Dissertation research: the impact of ergonomic training for bus drivers
Many bus drivers suffer from lower back pain because they maintain the same posture for hours on end every day and are exposed to whole-body vibrations. However, increased ergonomic awareness through active training can eliminate a lot of complaints, according to the master's dissertation written by Dr. Karolien Lauwers, company doctor at Mensura. She conducted the study at the transport company Keolis with the support of the Belgian Federal Agency for Occupational Risks (FEDRIS).
The lower back pain suffered by bus drivers remains an underestimated problem. In order to determine whether training can reduce ergonomic stress and vibration load inherent to the profession, Karolien Lauwers surveyed the transport company Keolis.
There, she asked 60 bus drivers to complete a questionnaire about work-related back pain and the associated risk factors. Afterwards, the participants were instructed in, among others, the causes of back pain, a healthy lifestyle, proper posture and seat adjustment, proper lifting techniques, a modified driving style and physical movement exercises.
A significant improvement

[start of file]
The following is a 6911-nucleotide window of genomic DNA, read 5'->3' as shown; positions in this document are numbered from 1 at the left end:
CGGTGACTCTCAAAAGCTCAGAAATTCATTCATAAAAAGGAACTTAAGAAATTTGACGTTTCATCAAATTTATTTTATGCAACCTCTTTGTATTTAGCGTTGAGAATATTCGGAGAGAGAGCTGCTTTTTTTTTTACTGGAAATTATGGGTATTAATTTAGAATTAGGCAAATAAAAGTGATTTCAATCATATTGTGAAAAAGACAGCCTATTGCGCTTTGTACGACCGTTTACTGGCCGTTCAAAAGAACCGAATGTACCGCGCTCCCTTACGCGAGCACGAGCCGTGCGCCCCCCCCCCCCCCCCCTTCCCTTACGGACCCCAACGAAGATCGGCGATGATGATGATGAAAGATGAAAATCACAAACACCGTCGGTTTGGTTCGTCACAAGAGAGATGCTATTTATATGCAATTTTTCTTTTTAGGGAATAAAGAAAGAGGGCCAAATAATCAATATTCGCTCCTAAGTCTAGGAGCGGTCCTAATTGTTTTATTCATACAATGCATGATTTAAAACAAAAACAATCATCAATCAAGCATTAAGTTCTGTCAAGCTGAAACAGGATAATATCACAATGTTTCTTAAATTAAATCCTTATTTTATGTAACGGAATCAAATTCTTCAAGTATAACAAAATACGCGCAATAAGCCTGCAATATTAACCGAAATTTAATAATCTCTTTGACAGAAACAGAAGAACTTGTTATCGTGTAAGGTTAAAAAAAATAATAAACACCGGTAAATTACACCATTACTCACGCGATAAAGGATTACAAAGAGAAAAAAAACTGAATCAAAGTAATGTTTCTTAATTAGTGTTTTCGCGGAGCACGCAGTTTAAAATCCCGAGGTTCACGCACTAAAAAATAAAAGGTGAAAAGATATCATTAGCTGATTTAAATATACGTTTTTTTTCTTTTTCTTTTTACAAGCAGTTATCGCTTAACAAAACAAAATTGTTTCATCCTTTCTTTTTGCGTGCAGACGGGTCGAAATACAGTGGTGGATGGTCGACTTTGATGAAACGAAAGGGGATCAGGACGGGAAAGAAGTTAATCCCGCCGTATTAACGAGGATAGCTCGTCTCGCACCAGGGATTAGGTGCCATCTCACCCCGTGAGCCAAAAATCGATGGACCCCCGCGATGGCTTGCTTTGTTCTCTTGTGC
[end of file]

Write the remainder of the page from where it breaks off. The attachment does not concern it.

Three months later, Karolien surveyed the bus drivers again. Her findings? As a result of her intervention, the prevalence of lower back complaints (during the last 7 days) had decreased from 39.6% to 14.9%. It also showed that bus drivers were much better informed about the correct sitting posture.
Most of them were also more aware of the importance of back pain prevention. They indicated that they would gladly keep paying attention to their posture now that they knew how to do it.
Vibration measurements on the bus
Karolien was also able to plot the vibration load thanks to the assistance of FEDRIS, provided at no cost. This involved one of the organisation's engineers taking measurements in nine Keolis buses, each time following the same route and driven by the same driver.
The vibration levels measured remained within the legal limits, both in terms of intensity and shock load. However, one bus exceeded the action value for intensity and four buses the action value for shock load, which forced the employer to develop an action plan to minimize the vibration load. Keolis has therefore further improved its ergonomic policy to promote the well-being of its employees and reduce absenteeism.
The key to pain reduction
Although more research is needed, it is worth noting that informing bus drivers proactively and raising awareness of the problem does help. Now that they know about the various ergonomic improvements, they can take steps to reduce their lower back pain. This allows them to minimize health risks themselves, which is something that clearly motivates them.
Naturally, transport companies must also take action to reduce whole-body vibrations and ergonomic stress, and therefore back problems. This involves seats fitted with a pneumatic suspension system and providing practical training on seat adjustment, ergonomic postures, back exercises, and so on. Together, both companies and their employees can therefore contribute to optimal ergonomic comfort.